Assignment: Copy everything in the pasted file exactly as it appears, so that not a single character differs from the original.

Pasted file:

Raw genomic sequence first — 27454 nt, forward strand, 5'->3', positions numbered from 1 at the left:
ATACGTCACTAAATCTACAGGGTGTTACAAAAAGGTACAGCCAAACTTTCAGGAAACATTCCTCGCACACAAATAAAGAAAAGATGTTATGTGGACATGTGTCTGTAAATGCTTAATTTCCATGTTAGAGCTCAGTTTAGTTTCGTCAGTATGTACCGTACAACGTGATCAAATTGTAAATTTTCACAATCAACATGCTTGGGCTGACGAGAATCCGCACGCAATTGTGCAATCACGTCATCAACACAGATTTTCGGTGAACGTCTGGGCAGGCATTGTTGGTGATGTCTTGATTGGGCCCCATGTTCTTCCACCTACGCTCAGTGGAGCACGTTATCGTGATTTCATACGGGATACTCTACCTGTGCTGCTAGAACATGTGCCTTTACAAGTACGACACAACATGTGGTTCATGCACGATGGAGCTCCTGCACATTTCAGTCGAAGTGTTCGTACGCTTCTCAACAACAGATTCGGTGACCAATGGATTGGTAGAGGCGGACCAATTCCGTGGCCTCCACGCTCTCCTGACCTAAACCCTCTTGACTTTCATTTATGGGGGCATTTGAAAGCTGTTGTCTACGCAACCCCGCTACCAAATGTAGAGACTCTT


Raw genomic sequence first — 27454 nt, forward strand, 5'->3', positions numbered from 1 at the left:
ATACGTCACTAAATCTACAGGGTGTTACAAAAAGGTACAGCCAAACTTTCAGGAAACATTCCTCGCACACAAATAAAGAAAAGATGTTATGTGGACATGTGTCTGTAAATGCTTAATTTCCATGTTAGAGCTCAGTTTAGTTTCGTCAGTATGTACCGTACAACGTGATCAAATTGTAAATTTTCACAATCAACATGCTTGGGCTGACGAGAATCCGCACGCAATTGTGCAATCACGTCATCAACACAGATTTTCGGTGAACGTCTGGGCAGGCATTGTTGGTGATGTCTTGATTGGGCCCCATGTTCTTCCACCTACGCTCAGTGGAGCACGTTATCGTGATTTCATACGGGATACTCTACCTGTGCTGCTAGAACATGTGCCTTTACAAGTACGACACAACATGTGGTTCATGCACGATGGAGCTCCTGCACATTTCAGTCGAAGTGTTCGTACGCTTCTCAACAACAGATTCGGTGACCAATGGATTGGTAGAGGCGGACCAATTCCGTGGCCTCCACGCTCTCCTGACCTAAACCCTCTTGACTTTCATTTATGGGGGCATTTGAAAGCTGTTGTCTACGCAACCCCGCTACCAAATGTAGAGACTCTT